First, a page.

Babysitting, Character Building and Watching Television

Not at all ready for bed

I baby sat last week for the first time in about 35 years.  In fact, I think ‘Young H’, the last child to enjoy the privilege, is probably well into his 40s now.

Is this the normal life cycle of the casual baby sitter?  To be asked to do it when still at school, and then again, only when many years have elapsed.

If not, I did wonder about the long intervening period.  Basically, no-one asked me, and I don’t ever recall volunteering.  I can understand why my contemporaries, as fresh, young parents, wouldn’t ask me to look after their shiny new babies when we were all in our twenties, as my response to their offspring was generally along the lines of ‘yes, I can see it’s a baby.  Now can we talk about something more interesting?’

Maybe I’ve mellowed a little bit since; lots of babies have been and gone (as in ‘grown up’, rather than anything more sinister, before you start wondering), but I suspect it’s more to do with older parents with more children having more sympathy now with my unsentimental attitude and general blindness to cuteness.

So to last week and my evening with Young S; S and I have known each other since she was very small, and I had spent the day with the whole family, and, I’ll have to confess now, I had poked her a couple of times during the afternoon when she showed the early signs of being about to doze off.  She has a bit of a reputation for not going to bed at the time designated as ‘bed time’ by her parents, so everyone was anticipating a battle of wills along the lines of an irresistible force meeting an immovable object, once everyone else had departed for the theatre, and I was left in charge.

I’ve spent many hours with the children and around the house of my friends, but it’s a very different feeling to be in sole charge of the youngest as well as the home itself.  It was only on parting and the ‘phone if anything goes wrong’ instruction was issued, that it even occurred to me that anything might go wrong.

I had my orders: the nightie, the nappy, the stories, the milk; and a child apparently entirely unconcerned about being left on her own with me.  I must admit I soon grew bored of dancing round the living room to the Greatest Hits of the 1980s compilation CD; five tracks is definitely enough; any more was above and beyond, in my view.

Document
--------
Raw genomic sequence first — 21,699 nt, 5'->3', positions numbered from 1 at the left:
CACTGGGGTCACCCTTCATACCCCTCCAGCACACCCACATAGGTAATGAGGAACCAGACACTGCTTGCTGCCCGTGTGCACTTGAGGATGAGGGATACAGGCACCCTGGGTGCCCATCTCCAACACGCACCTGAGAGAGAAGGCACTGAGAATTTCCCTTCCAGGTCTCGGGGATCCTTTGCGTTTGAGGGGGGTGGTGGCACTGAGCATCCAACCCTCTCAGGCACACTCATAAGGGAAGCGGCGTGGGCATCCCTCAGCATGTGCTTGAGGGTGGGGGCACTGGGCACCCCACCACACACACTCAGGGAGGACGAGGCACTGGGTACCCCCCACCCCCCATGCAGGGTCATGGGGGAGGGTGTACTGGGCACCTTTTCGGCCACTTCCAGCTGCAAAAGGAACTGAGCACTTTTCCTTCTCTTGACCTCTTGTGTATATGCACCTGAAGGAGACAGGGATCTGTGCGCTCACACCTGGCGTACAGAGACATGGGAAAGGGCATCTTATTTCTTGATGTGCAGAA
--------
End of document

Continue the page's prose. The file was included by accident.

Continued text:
And thence to bed, where I was astonished that although she didn’t pay a blind bit of attention to the reading of the stories (which I read to the end primarily so that I knew what happened), she did lie down when I left the room.  So surprised in fact that I kept creeping back to check she was still in bed and not wandering around the flat up the mischief; and then later again, just to check she was still breathing.

It seemed I wouldn’t be needing any of the techniques I had seen ‘Super Nanny’ dish out on the television.  Either S had sensed that I wouldn’t put up with any messing about, or she stayed in bed to avoid having to do any more disco dancing.

The result was that I had an evening of television ahead of me.  It’s different being on your own in someone else’s house, even one at which you’ve been a frequent guest.  I’ve seen a lot of CBBC and Doctor Who DVDs on their TV, but I had never had free choice of channel selection before, and even had to receive special instruction on the use of the remote controls.  I’ve lounged on the sofas, drunk many cups of tea and glasses of wine there, but never on my own.

There is something qualitatively quite different about being in charge; something slightly less relaxing; even though I was required to do absolutely nothing, I might have been.  And I suppose that’s the point, but I can’t think I even considered any of this when I was sitting for Young H all those years ago.

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